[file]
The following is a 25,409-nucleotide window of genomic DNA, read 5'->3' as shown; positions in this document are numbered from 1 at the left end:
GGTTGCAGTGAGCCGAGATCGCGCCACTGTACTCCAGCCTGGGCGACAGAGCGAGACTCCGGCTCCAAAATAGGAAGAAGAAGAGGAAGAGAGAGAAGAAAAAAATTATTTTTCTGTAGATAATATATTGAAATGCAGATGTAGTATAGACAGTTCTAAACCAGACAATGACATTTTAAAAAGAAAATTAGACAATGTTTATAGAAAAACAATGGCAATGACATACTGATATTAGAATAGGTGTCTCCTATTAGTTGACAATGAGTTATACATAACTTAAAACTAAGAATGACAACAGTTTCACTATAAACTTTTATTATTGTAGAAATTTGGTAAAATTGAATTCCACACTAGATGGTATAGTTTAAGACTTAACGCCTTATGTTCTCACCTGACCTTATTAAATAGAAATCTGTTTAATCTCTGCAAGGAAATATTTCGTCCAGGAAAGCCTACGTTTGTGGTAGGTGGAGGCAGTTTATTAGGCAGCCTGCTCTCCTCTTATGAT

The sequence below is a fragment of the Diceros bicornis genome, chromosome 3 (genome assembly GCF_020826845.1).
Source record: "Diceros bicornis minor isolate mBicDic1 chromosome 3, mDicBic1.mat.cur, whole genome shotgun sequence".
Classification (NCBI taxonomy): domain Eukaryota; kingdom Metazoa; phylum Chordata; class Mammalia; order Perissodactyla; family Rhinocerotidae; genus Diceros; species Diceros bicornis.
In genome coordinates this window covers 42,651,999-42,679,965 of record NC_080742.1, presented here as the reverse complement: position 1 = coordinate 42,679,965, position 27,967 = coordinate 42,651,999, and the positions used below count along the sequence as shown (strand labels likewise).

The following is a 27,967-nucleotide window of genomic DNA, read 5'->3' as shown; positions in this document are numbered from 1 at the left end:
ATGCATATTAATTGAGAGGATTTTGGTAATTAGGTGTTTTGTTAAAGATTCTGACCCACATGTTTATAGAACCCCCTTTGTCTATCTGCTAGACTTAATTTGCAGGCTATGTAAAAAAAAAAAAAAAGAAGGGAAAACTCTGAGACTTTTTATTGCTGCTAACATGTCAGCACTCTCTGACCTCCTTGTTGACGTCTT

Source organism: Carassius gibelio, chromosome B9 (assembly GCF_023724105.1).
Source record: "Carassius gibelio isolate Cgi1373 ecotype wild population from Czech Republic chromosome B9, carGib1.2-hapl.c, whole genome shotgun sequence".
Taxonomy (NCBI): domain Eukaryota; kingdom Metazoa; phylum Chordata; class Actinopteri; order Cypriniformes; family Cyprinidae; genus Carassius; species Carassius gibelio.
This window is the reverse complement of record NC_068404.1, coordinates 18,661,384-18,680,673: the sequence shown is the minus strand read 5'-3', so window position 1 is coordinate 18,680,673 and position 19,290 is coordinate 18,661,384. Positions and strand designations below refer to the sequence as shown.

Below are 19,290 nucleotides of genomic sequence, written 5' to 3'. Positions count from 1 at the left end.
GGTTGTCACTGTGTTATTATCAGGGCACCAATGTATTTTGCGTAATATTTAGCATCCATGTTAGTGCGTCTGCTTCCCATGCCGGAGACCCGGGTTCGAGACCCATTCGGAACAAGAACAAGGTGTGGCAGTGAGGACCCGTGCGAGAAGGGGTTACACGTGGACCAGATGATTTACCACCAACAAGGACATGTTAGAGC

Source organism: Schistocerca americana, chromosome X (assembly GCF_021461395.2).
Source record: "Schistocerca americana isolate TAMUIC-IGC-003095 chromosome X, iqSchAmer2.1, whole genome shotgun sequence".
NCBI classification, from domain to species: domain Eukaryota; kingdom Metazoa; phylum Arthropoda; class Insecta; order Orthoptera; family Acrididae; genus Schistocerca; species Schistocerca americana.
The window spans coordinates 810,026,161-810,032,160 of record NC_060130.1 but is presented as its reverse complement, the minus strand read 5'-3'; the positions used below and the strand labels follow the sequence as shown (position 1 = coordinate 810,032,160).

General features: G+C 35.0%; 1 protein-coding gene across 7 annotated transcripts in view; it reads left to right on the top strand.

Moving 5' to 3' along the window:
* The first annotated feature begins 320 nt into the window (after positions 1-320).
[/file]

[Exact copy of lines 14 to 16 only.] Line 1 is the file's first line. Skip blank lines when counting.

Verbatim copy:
GGTTGTCACTGTGTTATTATCAGGGCACCAATGTATTTTGCGTAATATTTAGCATCCATGTTAGTGCGTCTGCTTCCCATGCCGGAGACCCGGGTTCGAGACCCATTCGGAACAAGAACAAGGTGTGGCAGTGAGGACCCGTGCGAGAAGGGGTTACACGTGGACCAGATGATTTACCACCAACAAGGACATGTTAGAGC

Source organism: Schistocerca americana, chromosome X (assembly GCF_021461395.2).
Source record: "Schistocerca americana isolate TAMUIC-IGC-003095 chromosome X, iqSchAmer2.1, whole genome shotgun sequence".